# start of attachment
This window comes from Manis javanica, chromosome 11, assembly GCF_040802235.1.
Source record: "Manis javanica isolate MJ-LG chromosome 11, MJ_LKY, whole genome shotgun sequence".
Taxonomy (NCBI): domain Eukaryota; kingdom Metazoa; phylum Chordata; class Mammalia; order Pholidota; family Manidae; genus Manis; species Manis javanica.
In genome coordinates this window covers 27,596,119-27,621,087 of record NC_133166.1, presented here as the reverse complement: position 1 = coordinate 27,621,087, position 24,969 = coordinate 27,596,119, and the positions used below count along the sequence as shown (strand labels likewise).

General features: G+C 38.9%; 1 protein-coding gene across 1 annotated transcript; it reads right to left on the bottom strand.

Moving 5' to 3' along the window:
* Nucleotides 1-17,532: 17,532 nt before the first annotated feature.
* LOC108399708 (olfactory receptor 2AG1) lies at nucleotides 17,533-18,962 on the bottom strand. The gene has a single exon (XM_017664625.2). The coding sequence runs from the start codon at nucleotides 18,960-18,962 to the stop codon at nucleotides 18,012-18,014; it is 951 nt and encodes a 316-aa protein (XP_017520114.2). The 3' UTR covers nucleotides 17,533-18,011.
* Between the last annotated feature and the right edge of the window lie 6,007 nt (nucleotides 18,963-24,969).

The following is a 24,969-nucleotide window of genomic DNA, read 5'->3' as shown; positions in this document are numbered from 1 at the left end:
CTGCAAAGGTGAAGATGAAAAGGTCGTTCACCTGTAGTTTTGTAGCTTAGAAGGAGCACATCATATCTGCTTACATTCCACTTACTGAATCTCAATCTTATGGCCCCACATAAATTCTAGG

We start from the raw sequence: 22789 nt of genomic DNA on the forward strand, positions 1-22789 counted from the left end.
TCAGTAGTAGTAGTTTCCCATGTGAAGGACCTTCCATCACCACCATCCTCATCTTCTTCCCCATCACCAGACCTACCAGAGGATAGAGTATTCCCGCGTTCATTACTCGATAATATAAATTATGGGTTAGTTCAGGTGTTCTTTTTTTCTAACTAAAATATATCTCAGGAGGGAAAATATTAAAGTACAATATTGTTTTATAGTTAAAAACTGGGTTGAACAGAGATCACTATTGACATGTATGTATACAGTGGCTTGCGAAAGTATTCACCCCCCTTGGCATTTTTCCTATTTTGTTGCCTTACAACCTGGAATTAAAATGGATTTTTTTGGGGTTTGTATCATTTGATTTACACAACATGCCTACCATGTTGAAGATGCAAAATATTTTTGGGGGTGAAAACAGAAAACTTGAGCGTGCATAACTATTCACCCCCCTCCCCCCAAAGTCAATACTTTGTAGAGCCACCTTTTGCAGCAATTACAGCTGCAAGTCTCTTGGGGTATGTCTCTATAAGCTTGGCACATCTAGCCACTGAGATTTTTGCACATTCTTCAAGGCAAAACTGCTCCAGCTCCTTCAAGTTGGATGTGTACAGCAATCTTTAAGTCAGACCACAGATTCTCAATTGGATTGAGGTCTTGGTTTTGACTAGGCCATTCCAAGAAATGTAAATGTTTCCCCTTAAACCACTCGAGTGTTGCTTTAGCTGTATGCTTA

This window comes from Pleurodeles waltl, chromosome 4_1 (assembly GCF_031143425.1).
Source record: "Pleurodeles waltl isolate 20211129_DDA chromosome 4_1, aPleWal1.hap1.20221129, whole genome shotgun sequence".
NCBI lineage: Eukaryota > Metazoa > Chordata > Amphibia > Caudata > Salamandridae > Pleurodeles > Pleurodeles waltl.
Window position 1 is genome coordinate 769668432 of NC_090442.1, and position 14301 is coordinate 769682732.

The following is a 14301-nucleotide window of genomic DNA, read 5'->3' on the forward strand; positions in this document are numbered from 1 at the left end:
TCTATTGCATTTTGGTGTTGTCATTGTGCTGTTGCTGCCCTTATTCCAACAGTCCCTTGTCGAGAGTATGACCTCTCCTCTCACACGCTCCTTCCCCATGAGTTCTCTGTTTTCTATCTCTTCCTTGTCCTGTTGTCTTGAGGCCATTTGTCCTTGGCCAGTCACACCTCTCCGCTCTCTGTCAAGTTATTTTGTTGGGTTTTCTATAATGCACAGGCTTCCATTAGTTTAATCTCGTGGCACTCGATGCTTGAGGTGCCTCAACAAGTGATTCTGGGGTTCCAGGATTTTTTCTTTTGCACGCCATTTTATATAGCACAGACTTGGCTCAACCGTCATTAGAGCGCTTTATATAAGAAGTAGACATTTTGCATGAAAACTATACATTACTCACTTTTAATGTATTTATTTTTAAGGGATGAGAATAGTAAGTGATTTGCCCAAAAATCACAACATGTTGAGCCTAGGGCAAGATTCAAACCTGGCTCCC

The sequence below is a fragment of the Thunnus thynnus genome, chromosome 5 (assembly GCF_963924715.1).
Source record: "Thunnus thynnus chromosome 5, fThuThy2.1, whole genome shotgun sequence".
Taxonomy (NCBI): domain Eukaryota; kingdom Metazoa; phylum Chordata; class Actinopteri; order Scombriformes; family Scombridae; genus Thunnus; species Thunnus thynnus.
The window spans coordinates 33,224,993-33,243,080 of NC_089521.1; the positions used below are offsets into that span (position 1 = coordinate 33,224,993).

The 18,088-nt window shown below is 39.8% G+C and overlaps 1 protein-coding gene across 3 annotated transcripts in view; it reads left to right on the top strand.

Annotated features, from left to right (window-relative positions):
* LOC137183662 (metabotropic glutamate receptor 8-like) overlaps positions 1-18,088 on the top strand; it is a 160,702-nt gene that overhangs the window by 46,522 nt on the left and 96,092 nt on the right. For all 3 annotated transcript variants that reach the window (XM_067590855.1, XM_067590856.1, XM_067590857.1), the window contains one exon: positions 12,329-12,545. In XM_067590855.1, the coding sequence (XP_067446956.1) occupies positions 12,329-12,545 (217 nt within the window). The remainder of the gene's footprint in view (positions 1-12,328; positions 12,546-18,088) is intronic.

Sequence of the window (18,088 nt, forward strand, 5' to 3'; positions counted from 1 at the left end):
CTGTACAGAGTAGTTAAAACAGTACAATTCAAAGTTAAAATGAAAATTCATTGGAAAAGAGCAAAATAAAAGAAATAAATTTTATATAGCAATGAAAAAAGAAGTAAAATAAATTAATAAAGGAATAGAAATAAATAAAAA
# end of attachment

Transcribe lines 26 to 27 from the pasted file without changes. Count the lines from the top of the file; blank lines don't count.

* LOC137183662 (metabotropic glutamate receptor 8-like) overlaps positions 1-18,088 on the top strand; it is a 160,702-nt gene that overhangs the window by 46,522 nt on the left and 96,092 nt on the right. For all 3 annotated transcript variants that reach the window (XM_067590855.1, XM_067590856.1, XM_067590857.1), the window contains one exon: positions 12,329-12,545. In XM_067590855.1, the coding sequence (XP_067446956.1) occupies positions 12,329-12,545 (217 nt within the window). The remainder of the gene's footprint in view (positions 1-12,328; positions 12,546-18,088) is intronic.

Sequence of the window (18,088 nt, forward strand, 5' to 3'; positions counted from 1 at the left end):